See how I put that in the past tense?  I lied.

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Books, Fiction & Otherwise, from 2015

I tried mightily to write a neatly-organized list of the top 5 or 10 fiction books from 2015 and failed. I don’t know if this is because of perpetual exhaustion (mother of 4 children aged 5 and under, with two still nursing at night) or because I’m just that disorganized (a survey of my living room seems to confirm that impression) or if there was just that much love of the books I read last year, but a tidily done list is just not going to work again.

So I present you with a rambling post about books I read last year.

I re-read several Ngaio Marsh mystery titles, most of which I hadn’t read since high school (and I’m still a whippersnapper, but it has been well over a decade since that epoch). I love her writing style, but the racism in them was heavier than I recalled and thus more irritating.  It was normal for her time period, but that still doesn’t make it pleasant or right.  Keeping that in caveat in mind, Clutch of Constables is still one of my favorites when it comes to a good mystery set-up. Plus Troy & Alleyn are sweet together.

Jane Austen re-reads always happen. This year it was Mansfield Park. I’m still staunchly on the side of Fanny Price’s defenders; I don’t know how she could have been anything but slightly timid in personality with the upbringing she had.

Another re-read was Gaskell’s Wives & Daughters. I love this book; I love Gaskell’s warm and gentle tone, with its own undercurrent of humor. I love her characterization. I love the way she pulls together the strands of the time period ~ the agricultural world, the advancing world of scientific exploration, and the quiet village life.

After reading a few books in a row that mentioned food rationing in England because of World War II (one reviewed here), I researched it a bit more and discovered that it ended in 1954. Folks, that makes 14  years of tight food rations. British readers are sayinh, “yes? you didn’t know this?” Well, no, not really. I might have read it at some point, but I certainly didn’t register how deep of an effect it had on British food and psychology (BBC info about it here).  Then I thought of Edmund and the Turkish Delight in The Lion, The Witch, & The Wardrobe and decided to re-read the whole book to see how food was discussed there (It was published in 1950).  Any smugness one might have about the way Edmund caved to the bribery of candy dissipates rapidly when considering the food culture he grew up in. Was it wrong? absolutely. but a much higher temptation than we give him credit for. And there’s quite a bit more poignancy in the dinner with the beavers, when they all have “as much butter as they want.”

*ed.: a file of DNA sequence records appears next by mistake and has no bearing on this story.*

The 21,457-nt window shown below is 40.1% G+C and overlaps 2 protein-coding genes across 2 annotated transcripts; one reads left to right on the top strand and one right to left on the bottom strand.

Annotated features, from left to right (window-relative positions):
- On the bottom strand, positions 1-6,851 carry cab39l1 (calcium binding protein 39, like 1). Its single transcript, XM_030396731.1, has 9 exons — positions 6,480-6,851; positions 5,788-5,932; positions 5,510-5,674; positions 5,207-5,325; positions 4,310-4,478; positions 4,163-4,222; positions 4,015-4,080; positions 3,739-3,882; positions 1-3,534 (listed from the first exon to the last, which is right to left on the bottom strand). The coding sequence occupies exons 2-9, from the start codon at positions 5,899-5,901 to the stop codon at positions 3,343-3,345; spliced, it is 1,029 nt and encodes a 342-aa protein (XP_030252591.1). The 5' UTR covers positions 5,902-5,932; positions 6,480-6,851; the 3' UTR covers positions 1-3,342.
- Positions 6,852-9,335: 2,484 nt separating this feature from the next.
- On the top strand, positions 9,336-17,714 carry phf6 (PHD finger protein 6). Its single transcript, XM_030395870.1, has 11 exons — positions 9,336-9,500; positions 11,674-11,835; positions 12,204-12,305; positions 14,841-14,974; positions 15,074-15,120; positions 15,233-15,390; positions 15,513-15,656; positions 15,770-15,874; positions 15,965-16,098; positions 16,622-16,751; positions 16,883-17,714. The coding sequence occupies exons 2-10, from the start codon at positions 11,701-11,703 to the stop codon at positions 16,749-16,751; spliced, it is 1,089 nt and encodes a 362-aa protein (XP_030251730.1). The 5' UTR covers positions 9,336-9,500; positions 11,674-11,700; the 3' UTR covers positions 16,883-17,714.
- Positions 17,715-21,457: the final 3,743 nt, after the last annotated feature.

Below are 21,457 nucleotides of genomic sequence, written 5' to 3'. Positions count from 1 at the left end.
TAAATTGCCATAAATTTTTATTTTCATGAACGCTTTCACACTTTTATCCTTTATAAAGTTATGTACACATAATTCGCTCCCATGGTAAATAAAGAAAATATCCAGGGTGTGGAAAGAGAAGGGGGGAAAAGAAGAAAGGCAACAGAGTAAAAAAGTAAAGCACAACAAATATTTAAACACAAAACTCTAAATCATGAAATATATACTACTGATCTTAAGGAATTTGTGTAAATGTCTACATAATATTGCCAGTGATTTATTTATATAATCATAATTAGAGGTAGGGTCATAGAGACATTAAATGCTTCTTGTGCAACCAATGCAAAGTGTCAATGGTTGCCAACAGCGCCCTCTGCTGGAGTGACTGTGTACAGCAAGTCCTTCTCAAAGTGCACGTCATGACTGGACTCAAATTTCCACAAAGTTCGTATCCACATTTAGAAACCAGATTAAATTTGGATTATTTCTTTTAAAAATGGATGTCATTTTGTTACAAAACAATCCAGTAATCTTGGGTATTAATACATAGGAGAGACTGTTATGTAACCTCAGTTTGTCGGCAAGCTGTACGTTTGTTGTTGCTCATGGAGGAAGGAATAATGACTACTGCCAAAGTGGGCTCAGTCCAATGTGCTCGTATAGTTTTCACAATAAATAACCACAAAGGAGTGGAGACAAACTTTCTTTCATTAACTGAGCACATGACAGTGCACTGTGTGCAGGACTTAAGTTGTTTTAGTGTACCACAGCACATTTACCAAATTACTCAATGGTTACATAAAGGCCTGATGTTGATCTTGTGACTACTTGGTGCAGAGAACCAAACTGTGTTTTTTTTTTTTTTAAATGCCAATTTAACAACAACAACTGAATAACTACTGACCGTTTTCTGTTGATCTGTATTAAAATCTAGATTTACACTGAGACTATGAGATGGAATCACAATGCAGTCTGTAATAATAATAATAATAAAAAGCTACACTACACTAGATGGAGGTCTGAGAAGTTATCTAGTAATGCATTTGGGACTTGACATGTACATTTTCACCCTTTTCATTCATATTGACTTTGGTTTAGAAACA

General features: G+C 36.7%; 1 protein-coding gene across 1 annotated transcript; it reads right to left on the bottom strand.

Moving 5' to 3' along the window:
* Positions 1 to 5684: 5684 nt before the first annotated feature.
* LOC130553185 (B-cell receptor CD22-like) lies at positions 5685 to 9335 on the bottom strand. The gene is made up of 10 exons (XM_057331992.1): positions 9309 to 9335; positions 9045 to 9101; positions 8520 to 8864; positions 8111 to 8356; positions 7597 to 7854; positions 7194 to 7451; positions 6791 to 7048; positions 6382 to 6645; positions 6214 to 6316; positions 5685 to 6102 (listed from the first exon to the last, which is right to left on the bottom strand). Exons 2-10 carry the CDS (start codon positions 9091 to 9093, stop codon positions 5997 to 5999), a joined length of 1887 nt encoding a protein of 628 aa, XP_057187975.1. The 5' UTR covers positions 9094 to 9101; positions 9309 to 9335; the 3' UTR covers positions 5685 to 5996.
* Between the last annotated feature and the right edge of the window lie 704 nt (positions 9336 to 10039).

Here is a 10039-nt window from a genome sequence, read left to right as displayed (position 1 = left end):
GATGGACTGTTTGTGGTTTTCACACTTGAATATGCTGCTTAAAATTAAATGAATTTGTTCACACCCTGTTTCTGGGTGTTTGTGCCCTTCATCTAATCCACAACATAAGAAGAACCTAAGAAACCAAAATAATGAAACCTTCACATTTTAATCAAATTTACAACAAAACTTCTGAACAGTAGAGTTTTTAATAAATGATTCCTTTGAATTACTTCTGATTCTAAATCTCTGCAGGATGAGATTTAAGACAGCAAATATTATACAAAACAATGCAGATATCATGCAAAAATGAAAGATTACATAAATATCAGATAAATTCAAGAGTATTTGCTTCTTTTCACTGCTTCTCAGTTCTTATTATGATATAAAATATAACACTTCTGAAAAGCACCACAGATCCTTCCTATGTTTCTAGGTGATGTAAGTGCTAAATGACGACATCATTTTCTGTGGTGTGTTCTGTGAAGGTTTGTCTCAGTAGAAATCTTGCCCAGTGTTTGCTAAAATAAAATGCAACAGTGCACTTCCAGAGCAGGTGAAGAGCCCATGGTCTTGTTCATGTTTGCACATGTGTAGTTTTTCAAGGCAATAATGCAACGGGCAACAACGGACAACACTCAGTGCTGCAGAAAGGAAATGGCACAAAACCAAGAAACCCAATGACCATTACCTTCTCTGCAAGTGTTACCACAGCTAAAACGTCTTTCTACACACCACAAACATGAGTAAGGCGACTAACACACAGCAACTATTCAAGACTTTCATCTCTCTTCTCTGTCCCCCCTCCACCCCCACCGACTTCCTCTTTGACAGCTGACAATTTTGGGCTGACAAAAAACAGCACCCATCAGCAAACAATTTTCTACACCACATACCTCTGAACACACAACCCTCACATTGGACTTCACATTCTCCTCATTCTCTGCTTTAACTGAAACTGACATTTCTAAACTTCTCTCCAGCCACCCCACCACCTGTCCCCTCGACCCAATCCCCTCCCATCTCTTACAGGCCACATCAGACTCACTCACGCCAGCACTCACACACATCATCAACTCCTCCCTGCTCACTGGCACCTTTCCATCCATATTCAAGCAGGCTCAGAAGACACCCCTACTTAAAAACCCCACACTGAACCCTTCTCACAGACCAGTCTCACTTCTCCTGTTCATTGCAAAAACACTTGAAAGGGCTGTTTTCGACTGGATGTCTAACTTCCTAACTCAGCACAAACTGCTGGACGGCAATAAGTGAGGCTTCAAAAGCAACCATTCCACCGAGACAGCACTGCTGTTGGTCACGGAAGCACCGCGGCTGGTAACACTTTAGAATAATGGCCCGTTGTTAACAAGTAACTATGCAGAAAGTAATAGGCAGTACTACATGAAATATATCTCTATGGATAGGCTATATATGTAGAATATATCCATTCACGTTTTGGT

I also re-read books by L. M. Montgomery, P.G. Wodehouse, E. Nesbit, and Thomas Hardy.

I’d had Connie Willis on my vague, mental to-read list for ages. I finally got to Doomsday Book & To Say Nothing of the Dog. The first is achingly beautiful and might have made me cry. The second one is mostly hilariously funny. Both are for more mature readers ~ and both are very hard to put down. I read them at the very end of a pregnancy and during the newborn-days when you spend lots of time sitting and snuggling a squishy cute one. :)

I read three books I didn’t really care for when all was said and done:
1) How To Be a Heroine: Or, What I’ve Learned From Reading Too Much by Samantha Ellis ~ wanted to like this one, really I did, but in the end it was still too angrily feminist in tone and perhaps a bit clueless about what matters (might have been clued into this by the fact that she didn’t realize until her 30’s that Jane Eyre is a better role model than Cathy Earnshaw).
2) Expecting Adam by Martha Beck ~ about a Harvard couple having a baby with Down Syndrome in the 1980s. Really wanted to like this one too and it’s well written, but there are certain fundamental flaws that I could not get past and I left it ultimately disappointed. Hope to do a real review soon.

3) Gideon’s River by John Creasey ~ Shudder. Dark, awful set of mysteries.  Nice, clear prose and a brutal, depressing story with practically no redeeming features.

I read a shockingly small amount of books about science and nothing on math. Aiming to fix that in 2016 ~ suggestions of well-written titles dearly wanted!

I read two longer books aloud to my kids: the Childcraft book of Poetry, and this edition of The Wind & The Willows, which I highly recommend for its illustrations.

And, finally, as I mentioned on our Facebook page, one book stuck with me more than I expected it to: Jean Hersey’s The Shape of a Year. It’s not a great classic. There might even have been a few passages that I found a bit tedious. But mostly this is a quiet, content book about a year in the author’s life. She lived with her husband in Connecticut, gardened a lot, wrote some, traveled a bit… and her book is rich in the reminders of a quiet life. It had the warm feel one might expect in letters from a much-loved great aunt, I think.
One passage has been hanging over my head a lot lately:
“What fuzzy edges grow on our thinking when we live with a background of clutter.” ouch! And, yet, inspiring at the same time.

It was so, so good to get back to book-journaling in 2015! In 2016, I think I’ll post my monthly lists to the blog instead of leaving myself with a staggering amount to sort through at the end of the year. 😉

Did any of you post book lists on your blogs? I’d love to see them!